"Opera Jawa" is as beautiful as it is confounding. The film is a performance piece, a tapestry of dance and song, a blending of styles both traditional and modern. It requires earnest attention, but it's sometimes tiring just how lost the viewer can get within its treasures, leaving the story unsatisfying even as the visuals thrill.
The movie was commissioned for the 2006 New Crowned Hope Festival, Vienna's celebration of Mozart's 250th birthday, although the Austrian funding does not impose on what remains a truly Indonesian work of art, one that hinges entirely on local themes, legends, and symbols. There's no effort here to explain anything to outsiders; Americans like myself, ignorant of Indonesian folklore, may find themselves baffled throughout at some of the more complex goings-on.
At its core is a story based on the Ramayana, the ancient Sanskrit text that also served as the inspiration for the animated marvel "Sita Sings the Blues." And like "Sita," "Opera Jawa" uses the "Abduction of Sita" story as a parallel for a modern tragedy, although here, the connection is more symbolic (although no less overt): Siti (Artika Sari Devi) and Setio (Martinus Miroto) are former dancers who once wowed audiences with their version of the Ramayana, playing Sita and Rama. Both have since retired from the arts and sell pottery, but when the economy goes south, war breaks out, and Rama's business fails, Siti is seduced by Ludiro (Eko Supriyanto), a powerful butcher whose moves slightly echo King Ravana's capturing of Sita.
The whole thing is told through song, allowing composer Rahayu Supanggah to delve into the riches of Indonesian music. Listen to how Supanggah separates the styles, giving Setio a series of heartbreaking laments as his world collapses around him, while letting Ludiro toy with both playfulness and seduction - he has the power, so why should he grieve?
These scenes are accompanied by lengthy ballet interludes full of abstract performance art-style movements, with some pop-and-lock breakdancing thrown in for good measure. The performers here twist and contort, hiding behind masks, moving like wild animals. It's too easy to get lost in all the symbolism that refuses to translate to other cultures - race baskets are used as a recurring visual theme; the voice of news is delivered (apparently) via a lifeless television carved from stone - while other symbols that do translate (warriors behave like animals) come off as a bit too obvious. Indeed, the whole war subplot never quite works because the film is so pushy about its metaphors.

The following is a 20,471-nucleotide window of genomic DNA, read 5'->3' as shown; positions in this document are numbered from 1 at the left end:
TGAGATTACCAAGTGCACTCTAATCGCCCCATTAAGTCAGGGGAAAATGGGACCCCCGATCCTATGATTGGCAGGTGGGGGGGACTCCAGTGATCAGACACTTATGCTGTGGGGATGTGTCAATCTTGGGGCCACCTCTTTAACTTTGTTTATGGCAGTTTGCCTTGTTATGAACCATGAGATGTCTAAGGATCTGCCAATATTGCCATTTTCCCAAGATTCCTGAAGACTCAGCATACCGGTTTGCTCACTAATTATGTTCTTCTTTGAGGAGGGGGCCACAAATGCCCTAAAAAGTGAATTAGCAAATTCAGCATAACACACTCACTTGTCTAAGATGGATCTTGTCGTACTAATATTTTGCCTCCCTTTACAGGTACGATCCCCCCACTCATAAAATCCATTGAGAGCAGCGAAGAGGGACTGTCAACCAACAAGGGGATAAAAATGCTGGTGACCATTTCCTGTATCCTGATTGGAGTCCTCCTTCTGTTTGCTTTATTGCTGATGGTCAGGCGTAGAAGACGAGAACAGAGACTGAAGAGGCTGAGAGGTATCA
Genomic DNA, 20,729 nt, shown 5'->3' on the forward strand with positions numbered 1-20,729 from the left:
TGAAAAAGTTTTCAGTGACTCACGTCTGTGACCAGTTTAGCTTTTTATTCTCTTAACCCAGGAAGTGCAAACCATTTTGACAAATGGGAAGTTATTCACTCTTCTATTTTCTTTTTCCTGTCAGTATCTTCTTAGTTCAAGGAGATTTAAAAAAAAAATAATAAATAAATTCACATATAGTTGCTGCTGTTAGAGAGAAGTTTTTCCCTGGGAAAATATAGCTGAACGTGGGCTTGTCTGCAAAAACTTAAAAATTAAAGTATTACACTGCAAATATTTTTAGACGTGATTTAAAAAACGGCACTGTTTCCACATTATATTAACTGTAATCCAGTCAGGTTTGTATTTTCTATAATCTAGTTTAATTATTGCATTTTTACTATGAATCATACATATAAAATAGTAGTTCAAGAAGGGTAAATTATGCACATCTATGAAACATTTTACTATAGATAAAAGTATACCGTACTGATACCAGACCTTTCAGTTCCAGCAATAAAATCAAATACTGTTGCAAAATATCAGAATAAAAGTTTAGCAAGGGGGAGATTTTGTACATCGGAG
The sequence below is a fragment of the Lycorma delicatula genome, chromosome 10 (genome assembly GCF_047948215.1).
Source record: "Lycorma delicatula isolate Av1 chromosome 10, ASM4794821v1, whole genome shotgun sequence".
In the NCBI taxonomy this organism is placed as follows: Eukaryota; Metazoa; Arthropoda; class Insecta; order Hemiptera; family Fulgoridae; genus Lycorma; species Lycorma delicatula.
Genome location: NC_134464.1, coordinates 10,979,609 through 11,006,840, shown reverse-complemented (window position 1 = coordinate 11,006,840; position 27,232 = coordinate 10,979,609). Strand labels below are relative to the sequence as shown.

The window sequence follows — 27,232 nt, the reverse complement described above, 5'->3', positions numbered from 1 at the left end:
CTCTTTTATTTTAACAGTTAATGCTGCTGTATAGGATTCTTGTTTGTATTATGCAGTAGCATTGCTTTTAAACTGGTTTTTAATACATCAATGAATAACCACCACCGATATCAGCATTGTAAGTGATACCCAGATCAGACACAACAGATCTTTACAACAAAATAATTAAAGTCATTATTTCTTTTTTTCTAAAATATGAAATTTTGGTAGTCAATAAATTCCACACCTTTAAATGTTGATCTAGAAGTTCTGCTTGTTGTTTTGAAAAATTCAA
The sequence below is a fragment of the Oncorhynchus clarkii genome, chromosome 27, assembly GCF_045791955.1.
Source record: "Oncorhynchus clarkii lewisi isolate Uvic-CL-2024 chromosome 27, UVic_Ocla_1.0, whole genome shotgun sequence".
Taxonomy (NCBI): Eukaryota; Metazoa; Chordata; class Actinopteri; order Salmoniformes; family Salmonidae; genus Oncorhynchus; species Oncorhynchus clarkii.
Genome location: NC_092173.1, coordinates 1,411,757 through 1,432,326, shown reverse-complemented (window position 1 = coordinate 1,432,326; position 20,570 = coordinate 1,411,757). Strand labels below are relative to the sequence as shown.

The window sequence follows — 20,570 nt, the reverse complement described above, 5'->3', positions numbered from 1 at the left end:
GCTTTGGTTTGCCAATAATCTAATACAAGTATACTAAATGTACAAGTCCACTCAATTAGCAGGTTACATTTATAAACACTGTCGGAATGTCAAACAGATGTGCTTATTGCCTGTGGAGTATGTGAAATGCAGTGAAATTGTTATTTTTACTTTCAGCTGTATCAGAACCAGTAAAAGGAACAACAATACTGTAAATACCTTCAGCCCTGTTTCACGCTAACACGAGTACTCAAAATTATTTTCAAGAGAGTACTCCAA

All of this refuses to add up to a fully compelling story, which leaves the film too off-putting for those not in the mood for such pretense. And yet there's something to be said for a film that captivates even when the story fails. Director/co-writer Garin Nugroho never stops with the stunning visuals, be it the miles of red cloth leading our heroine away, or the frightening pantomime/puppetry that haunts her, or the shocking, sickening close-up of a slaughtered bull, and on and on. Nugroho spends much of his time simply watching the culture of Indonesia play out before the camera, and we're transported: women hypnotically sway in unison, and men gather around the fire to sing their tales.
And so "Opera Jawa," awash in glorious Javanese folk art and ostentatious film styles, truly takes us somewhere else, somewhere new. That alone allows the film to reward the adventurous.
Video & Audio
For all its emphasis on visual beauty, "Opera Jawa" looks quite lacking in this 1.85:1 flat letterbox (non-anamorphic) transfer. The colors are solid - at times wonderfully so - but the image is marred by both softness and an abundance of edge enhancement.
The Indonesian stereo track is also a bit too flat for what the film deserves; the music comes through decently enough to get by, nothing more. Non-removable English subtitles are included.
Through the disc's menu, the only bonus material available is a trailer for the Global Film Initiative's Global Lens 2008 series and text-only information on the series, its films, and First Run Features.
Accessible via your computer's DVD-Rom drive are a Discussion Guide (classroom lessons on everything from story points to Indonesian history) and a Fact Sheet (essentially a press guide, featuring a one-paragraph director's statement).
"Opera Jawa" certainly isn't for everyone, and the iffy disc presentation doesn't demand a purchase from those who do get excited about such things. But those of you interested in the fringe of international cinema should certainly Rent It.